The Football Association gets to take on the big challenges and all of the attendant obstacles. Like how to make a great England team when a humiliating 73 English players were in Premier League starting XIs at the weekend: a mere 33.2 per cent of the available slots. And how to encourage people to continue playing the game when local councils have been so starved of money by the Conservative government’s austerity measures that they cannot afford the upkeep of their pitches.
The investment of money to put that right is the uncelebrated part of the game. No one wants to know about the Lancashire County FA’s nitty-gritty contribution to the development of clubs such as Sir Tom Finney FC, which was established for children who could not find a team and now has 14 sides. Or the extension of the coach-bursary programme which secured coaching roles at elite clubs for 20 black and minority ethnic professionals.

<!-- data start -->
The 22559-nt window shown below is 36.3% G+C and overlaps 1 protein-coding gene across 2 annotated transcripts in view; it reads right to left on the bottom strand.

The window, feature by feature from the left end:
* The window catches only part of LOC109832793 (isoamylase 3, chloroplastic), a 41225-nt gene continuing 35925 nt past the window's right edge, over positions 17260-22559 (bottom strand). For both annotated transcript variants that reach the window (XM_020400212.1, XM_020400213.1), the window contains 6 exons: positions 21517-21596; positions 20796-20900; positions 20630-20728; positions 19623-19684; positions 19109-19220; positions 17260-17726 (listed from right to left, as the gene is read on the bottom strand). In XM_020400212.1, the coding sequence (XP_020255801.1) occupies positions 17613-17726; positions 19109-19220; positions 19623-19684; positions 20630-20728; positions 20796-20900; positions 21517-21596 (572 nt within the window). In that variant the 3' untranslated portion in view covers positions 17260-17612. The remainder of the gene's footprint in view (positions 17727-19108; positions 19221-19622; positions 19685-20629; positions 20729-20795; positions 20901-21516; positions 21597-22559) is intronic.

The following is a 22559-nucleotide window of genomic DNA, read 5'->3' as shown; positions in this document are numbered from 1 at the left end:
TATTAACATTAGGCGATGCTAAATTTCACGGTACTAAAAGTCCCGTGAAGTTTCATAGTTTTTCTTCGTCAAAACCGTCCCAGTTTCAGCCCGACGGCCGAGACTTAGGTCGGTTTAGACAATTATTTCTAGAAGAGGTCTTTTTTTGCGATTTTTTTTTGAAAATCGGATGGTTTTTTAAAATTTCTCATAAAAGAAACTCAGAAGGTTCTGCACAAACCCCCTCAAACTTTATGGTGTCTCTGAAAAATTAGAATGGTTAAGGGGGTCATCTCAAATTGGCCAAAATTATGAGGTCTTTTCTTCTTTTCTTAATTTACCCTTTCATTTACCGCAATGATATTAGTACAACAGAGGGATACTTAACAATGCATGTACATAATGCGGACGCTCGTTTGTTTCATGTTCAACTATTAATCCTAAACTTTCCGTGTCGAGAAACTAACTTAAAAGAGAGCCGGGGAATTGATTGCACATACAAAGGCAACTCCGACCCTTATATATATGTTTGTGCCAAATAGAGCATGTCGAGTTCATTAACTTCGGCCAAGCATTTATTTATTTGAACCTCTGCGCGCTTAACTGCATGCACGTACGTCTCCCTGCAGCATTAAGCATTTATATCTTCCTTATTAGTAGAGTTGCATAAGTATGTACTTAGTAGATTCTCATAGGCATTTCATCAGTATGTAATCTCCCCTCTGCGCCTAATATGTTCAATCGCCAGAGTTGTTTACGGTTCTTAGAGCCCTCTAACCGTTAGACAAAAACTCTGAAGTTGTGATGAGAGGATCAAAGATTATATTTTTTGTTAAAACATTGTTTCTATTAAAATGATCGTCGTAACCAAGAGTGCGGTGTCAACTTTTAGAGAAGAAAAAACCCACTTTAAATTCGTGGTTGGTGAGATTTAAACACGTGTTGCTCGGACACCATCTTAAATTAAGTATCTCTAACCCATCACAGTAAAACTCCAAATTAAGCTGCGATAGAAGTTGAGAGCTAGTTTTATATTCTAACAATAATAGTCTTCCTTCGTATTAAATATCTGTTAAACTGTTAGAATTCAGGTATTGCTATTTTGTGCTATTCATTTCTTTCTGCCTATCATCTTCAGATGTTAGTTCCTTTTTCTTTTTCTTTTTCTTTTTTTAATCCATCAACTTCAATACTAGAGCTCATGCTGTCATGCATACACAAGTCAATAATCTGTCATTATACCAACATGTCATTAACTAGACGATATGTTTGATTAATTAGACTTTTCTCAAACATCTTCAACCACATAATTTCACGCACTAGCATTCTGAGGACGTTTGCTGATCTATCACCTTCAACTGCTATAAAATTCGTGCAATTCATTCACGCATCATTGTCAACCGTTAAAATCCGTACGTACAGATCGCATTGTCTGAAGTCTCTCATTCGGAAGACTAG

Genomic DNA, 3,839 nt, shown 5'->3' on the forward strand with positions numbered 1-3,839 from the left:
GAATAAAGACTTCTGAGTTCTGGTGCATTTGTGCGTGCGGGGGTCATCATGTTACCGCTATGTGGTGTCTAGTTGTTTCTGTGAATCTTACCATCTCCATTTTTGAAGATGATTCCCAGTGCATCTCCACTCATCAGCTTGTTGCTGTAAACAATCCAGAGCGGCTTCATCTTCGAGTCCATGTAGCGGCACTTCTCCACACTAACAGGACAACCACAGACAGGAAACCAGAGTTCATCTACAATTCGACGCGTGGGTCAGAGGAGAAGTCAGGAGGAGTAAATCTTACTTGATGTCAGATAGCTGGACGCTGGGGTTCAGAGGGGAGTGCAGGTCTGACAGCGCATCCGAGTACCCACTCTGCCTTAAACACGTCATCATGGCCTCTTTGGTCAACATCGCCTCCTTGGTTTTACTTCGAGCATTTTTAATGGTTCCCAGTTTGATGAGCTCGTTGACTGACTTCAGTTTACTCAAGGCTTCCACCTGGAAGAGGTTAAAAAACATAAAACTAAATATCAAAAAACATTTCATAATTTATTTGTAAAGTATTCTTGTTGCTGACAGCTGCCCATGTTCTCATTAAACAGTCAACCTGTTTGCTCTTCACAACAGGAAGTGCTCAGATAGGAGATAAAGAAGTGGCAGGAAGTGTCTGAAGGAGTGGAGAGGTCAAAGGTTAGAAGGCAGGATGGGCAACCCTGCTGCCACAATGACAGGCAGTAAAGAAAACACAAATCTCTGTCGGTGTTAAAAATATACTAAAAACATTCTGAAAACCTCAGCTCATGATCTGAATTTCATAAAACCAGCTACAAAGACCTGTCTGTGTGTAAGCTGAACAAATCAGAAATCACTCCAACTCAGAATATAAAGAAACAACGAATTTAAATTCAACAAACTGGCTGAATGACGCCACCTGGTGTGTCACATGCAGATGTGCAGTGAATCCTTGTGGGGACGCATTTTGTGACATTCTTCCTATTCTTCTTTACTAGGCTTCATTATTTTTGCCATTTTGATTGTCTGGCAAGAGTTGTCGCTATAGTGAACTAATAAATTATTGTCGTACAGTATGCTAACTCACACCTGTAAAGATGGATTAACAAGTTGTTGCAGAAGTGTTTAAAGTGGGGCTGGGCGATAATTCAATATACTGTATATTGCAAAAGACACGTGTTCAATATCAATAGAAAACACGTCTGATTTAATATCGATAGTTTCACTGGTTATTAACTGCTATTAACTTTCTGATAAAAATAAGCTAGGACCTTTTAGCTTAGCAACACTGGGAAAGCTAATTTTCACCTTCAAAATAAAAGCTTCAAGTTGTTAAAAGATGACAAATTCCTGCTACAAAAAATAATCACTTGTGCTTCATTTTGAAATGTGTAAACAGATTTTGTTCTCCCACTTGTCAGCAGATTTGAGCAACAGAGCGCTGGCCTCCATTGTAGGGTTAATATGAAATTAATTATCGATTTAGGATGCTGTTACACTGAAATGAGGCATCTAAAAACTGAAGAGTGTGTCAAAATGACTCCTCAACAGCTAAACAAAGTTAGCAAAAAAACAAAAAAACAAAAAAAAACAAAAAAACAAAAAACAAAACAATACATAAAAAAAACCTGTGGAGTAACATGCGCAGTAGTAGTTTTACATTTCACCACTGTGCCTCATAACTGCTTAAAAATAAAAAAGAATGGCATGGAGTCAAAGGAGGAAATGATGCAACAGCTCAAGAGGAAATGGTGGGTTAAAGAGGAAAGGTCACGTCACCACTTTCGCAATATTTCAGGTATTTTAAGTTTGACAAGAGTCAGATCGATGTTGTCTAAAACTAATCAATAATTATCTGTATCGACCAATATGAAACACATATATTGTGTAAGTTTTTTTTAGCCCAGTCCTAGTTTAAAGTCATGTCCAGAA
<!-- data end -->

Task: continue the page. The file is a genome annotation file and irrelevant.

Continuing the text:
Those small details matter, lost as they are in the perennial storm of conversation about who’s signing where in the soon-to-be £5.1bn-a-season Premier League. But as the early sagas of the new campaign take hold – Jose Mourinho, the pantomime dame, at their centre again – the significant story of this week is the determination of the new FA chief executive, Martin Glenn, to restructure his organisation in a way which makes more of that investment possible, dispensing with the suits in favour of tracksuits.
“Lower payroll costs, to be blunt about it, so some fewer people,” as Glenn put it.
The financial gains will help develop the 30 “city hubs”, which will play the role that parks once did in the days before local authorities were emasculated.
It won’t make the England team great in the short or even medium term. But it will effect change. Slow-burn stories don’t tend to catch today’s news agendas. This one should.Reuse content